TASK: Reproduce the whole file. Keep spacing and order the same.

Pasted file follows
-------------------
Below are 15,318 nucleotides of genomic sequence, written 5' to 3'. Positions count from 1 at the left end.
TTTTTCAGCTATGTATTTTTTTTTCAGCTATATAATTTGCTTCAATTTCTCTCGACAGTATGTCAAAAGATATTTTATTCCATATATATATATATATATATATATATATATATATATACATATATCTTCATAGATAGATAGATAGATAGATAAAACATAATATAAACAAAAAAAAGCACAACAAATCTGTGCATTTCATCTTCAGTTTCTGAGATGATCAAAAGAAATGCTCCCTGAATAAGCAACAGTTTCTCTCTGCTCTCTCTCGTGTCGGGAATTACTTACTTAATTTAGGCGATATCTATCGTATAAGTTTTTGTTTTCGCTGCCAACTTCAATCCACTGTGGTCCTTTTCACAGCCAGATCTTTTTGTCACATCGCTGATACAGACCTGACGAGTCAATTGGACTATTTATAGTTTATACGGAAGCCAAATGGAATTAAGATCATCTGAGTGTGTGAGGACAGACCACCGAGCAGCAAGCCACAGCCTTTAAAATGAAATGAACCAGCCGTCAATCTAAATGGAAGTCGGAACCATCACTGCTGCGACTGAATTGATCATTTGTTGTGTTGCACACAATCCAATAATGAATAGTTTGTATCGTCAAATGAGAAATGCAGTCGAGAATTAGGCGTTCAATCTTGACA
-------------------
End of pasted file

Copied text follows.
Below are 15,318 nucleotides of genomic sequence, written 5' to 3'. Positions count from 1 at the left end.
TTTTTCAGCTATGTATTTTTTTTTCAGCTATATAATTTGCTTCAATTTCTCTCGACAGTATGTCAAAAGATATTTTATTCCATATATATATATATATATATATATATATATATATATACATATATCTTCATAGATAGATAGATAGATAGATAAAACATAATATAAACAAAAAAAAGCACAACAAATCTGTGCATTTCATCTTCAGTTTCTGAGATGATCAAAAGAAATGCTCCCTGAATAAGCAACAGTTTCTCTCTGCTCTCTCTCGTGTCGGGAATTACTTACTTAATTTAGGCGATATCTATCGTATAAGTTTTTGTTTTCGCTGCCAACTTCAATCCACTGTGGTCCTTTTCACAGCCAGATCTTTTTGTCACATCGCTGATACAGACCTGACGAGTCAATTGGACTATTTATAGTTTATACGGAAGCCAAATGGAATTAAGATCATCTGAGTGTGTGAGGACAGACCACCGAGCAGCAAGCCACAGCCTTTAAAATGAAATGAACCAGCCGTCAATCTAAATGGAAGTCGGAACCATCACTGCTGCGACTGAATTGATCATTTGTTGTGTTGCACACAATCCAATAATGAATAGTTTGTATCGTCAAATGAGAAATGCAGTCGAGAATTAGGCGTTCAATCTTGACA